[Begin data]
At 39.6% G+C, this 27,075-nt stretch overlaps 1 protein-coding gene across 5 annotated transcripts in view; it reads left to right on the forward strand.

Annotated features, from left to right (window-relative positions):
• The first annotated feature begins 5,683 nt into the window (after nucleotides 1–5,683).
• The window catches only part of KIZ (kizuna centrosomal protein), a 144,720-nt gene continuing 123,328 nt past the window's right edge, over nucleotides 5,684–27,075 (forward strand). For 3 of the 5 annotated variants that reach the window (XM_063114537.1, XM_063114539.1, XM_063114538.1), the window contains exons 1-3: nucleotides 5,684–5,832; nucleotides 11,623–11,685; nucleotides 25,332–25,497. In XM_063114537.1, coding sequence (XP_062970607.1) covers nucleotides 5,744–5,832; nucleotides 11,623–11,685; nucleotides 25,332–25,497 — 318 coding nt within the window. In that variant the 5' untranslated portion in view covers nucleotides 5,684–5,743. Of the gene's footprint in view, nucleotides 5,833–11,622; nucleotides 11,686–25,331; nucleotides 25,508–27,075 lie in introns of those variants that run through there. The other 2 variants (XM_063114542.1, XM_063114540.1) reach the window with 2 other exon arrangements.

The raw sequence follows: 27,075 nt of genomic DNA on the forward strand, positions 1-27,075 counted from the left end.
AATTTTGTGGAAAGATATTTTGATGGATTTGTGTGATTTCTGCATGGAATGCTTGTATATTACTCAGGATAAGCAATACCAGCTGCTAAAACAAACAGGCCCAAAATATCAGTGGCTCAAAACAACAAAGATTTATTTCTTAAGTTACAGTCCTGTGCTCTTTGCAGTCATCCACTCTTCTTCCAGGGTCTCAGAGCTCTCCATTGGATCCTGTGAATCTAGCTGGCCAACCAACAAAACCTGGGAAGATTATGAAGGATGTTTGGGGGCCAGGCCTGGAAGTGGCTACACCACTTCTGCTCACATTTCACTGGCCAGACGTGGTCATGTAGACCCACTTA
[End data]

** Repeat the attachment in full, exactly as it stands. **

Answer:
At 39.6% G+C, this 27,075-nt stretch overlaps 1 protein-coding gene across 5 annotated transcripts in view; it reads left to right on the forward strand.

Annotated features, from left to right (window-relative positions):
• The first annotated feature begins 5,683 nt into the window (after nucleotides 1–5,683).
• The window catches only part of KIZ (kizuna centrosomal protein), a 144,720-nt gene continuing 123,328 nt past the window's right edge, over nucleotides 5,684–27,075 (forward strand). For 3 of the 5 annotated variants that reach the window (XM_063114537.1, XM_063114539.1, XM_063114538.1), the window contains exons 1-3: nucleotides 5,684–5,832; nucleotides 11,623–11,685; nucleotides 25,332–25,497. In XM_063114537.1, coding sequence (XP_062970607.1) covers nucleotides 5,744–5,832; nucleotides 11,623–11,685; nucleotides 25,332–25,497 — 318 coding nt within the window. In that variant the 5' untranslated portion in view covers nucleotides 5,684–5,743. Of the gene's footprint in view, nucleotides 5,833–11,622; nucleotides 11,686–25,331; nucleotides 25,508–27,075 lie in introns of those variants that run through there. The other 2 variants (XM_063114542.1, XM_063114540.1) reach the window with 2 other exon arrangements.

The raw sequence follows: 27,075 nt of genomic DNA on the forward strand, positions 1-27,075 counted from the left end.
AATTTTGTGGAAAGATATTTTGATGGATTTGTGTGATTTCTGCATGGAATGCTTGTATATTACTCAGGATAAGCAATACCAGCTGCTAAAACAAACAGGCCCAAAATATCAGTGGCTCAAAACAACAAAGATTTATTTCTTAAGTTACAGTCCTGTGCTCTTTGCAGTCATCCACTCTTCTTCCAGGGTCTCAGAGCTCTCCATTGGATCCTGTGAATCTAGCTGGCCAACCAACAAAACCTGGGAAGATTATGAAGGATGTTTGGGGGCCAGGCCTGGAAGTGGCTACACCACTTCTGCTCACATTTCACTGGCCAGACGTGGTCATGTAGACCCACTTA